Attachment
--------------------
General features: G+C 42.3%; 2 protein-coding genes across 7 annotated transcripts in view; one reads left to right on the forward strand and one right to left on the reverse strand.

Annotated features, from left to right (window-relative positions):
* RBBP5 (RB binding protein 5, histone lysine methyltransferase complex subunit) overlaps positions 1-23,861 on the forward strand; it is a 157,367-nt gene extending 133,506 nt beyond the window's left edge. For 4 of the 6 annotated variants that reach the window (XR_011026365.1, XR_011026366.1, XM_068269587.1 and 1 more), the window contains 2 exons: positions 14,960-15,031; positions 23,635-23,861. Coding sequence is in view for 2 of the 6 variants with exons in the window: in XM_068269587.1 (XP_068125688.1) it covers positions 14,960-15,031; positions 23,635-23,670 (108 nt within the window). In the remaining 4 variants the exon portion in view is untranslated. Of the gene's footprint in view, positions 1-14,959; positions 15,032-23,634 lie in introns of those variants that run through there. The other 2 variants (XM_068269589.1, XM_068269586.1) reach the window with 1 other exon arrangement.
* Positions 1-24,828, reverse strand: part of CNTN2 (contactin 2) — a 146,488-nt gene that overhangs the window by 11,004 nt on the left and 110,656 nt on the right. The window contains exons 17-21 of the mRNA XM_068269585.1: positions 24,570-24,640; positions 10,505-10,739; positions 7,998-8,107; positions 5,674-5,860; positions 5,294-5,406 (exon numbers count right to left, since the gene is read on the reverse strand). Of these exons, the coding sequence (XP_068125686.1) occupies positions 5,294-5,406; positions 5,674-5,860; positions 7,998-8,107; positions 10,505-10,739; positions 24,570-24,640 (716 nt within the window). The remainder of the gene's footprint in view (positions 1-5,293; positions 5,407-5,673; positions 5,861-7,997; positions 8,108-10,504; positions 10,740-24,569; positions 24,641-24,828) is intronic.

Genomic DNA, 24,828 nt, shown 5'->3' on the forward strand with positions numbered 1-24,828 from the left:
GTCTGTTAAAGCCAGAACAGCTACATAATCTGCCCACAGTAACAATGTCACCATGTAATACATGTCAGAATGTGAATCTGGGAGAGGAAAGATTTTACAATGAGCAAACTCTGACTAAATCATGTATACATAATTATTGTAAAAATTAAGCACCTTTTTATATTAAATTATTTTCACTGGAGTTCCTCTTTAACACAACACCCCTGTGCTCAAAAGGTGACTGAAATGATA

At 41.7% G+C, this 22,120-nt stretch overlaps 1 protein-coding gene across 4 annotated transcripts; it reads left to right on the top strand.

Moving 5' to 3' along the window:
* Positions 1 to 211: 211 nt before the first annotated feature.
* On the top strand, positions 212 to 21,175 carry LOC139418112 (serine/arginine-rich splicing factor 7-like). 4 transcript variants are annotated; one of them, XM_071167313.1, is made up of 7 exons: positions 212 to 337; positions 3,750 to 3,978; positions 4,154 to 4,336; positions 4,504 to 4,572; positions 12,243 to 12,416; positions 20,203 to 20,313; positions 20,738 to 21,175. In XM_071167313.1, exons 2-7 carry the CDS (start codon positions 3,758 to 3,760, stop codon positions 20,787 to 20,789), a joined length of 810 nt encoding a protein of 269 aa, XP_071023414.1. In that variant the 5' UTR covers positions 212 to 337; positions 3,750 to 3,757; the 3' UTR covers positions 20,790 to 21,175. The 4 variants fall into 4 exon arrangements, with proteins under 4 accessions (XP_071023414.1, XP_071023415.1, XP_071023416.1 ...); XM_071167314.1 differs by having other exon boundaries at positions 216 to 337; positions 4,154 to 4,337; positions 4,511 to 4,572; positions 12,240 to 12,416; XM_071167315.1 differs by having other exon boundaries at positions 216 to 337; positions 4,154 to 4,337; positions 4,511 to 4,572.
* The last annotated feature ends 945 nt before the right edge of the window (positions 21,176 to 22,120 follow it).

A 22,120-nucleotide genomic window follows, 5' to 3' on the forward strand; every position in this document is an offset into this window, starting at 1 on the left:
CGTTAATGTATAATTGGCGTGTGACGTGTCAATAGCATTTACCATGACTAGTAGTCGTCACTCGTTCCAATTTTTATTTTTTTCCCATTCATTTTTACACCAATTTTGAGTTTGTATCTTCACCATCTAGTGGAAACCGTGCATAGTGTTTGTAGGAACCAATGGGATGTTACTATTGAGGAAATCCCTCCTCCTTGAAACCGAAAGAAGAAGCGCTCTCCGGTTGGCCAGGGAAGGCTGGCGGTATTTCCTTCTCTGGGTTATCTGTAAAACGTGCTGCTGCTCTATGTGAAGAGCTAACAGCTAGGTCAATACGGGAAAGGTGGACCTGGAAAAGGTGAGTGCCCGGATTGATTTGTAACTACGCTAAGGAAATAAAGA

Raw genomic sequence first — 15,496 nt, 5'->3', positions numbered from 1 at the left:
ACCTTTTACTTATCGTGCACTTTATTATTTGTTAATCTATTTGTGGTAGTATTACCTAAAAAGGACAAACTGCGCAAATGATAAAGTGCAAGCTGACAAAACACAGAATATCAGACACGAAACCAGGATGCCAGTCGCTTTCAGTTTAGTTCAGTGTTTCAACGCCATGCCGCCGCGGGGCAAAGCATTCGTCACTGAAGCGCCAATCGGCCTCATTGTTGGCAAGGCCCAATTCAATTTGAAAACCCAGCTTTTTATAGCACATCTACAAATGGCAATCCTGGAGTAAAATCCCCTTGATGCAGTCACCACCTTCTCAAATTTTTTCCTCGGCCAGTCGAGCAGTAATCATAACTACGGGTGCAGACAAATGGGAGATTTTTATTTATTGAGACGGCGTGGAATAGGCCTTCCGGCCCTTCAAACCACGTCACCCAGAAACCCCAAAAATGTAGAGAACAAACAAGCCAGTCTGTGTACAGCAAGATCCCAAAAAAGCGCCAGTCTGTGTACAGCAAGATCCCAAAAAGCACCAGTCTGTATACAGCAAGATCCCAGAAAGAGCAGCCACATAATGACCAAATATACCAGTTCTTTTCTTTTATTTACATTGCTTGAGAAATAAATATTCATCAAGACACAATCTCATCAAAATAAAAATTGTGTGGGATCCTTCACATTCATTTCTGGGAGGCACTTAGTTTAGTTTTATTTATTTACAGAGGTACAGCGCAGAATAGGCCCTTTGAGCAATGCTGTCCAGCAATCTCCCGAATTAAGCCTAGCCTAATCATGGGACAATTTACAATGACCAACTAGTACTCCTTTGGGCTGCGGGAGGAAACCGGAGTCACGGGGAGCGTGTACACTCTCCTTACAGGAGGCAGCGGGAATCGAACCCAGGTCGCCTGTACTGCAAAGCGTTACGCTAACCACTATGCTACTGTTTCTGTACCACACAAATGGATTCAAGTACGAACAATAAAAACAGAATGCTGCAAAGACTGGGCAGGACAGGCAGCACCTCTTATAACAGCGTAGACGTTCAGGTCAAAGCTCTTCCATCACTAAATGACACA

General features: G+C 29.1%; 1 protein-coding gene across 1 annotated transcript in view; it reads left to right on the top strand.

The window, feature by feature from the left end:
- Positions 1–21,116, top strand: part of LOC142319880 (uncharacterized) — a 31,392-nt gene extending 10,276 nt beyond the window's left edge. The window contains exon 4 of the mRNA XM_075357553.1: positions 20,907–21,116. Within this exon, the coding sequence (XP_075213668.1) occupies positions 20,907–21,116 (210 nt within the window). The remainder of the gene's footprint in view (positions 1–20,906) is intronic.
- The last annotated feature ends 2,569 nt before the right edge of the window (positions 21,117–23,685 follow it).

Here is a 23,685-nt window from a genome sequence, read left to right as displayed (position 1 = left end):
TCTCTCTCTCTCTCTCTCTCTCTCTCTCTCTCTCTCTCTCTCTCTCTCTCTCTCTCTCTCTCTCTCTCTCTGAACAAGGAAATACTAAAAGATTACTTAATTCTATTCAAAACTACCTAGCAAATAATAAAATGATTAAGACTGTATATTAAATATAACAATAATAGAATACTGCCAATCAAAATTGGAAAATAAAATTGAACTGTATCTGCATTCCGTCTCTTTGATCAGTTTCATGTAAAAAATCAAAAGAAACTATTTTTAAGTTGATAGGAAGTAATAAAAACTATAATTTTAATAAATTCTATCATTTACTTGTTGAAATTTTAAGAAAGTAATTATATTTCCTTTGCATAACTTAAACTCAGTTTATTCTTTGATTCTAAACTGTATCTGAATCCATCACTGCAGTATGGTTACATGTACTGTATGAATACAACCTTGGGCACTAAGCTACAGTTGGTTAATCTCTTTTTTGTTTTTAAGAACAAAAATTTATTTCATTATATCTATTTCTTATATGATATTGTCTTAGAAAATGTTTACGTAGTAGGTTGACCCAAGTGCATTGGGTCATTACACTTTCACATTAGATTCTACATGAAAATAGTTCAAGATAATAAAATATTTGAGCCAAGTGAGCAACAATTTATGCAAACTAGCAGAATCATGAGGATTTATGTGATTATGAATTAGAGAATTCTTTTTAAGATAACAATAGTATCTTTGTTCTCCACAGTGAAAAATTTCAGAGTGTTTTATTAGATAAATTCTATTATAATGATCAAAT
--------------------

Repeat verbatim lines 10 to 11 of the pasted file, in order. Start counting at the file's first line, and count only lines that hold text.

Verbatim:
* On the top strand, positions 212 to 21,175 carry LOC139418112 (serine/arginine-rich splicing factor 7-like). 4 transcript variants are annotated; one of them, XM_071167313.1, is made up of 7 exons: positions 212 to 337; positions 3,750 to 3,978; positions 4,154 to 4,336; positions 4,504 to 4,572; positions 12,243 to 12,416; positions 20,203 to 20,313; positions 20,738 to 21,175. In XM_071167313.1, exons 2-7 carry the CDS (start codon positions 3,758 to 3,760, stop codon positions 20,787 to 20,789), a joined length of 810 nt encoding a protein of 269 aa, XP_071023414.1. In that variant the 5' UTR covers positions 212 to 337; positions 3,750 to 3,757; the 3' UTR covers positions 20,790 to 21,175. The 4 variants fall into 4 exon arrangements, with proteins under 4 accessions (XP_071023414.1, XP_071023415.1, XP_071023416.1 ...); XM_071167314.1 differs by having other exon boundaries at positions 216 to 337; positions 4,154 to 4,337; positions 4,511 to 4,572; positions 12,240 to 12,416; XM_071167315.1 differs by having other exon boundaries at positions 216 to 337; positions 4,154 to 4,337; positions 4,511 to 4,572.
* The last annotated feature ends 945 nt before the right edge of the window (positions 21,176 to 22,120 follow it).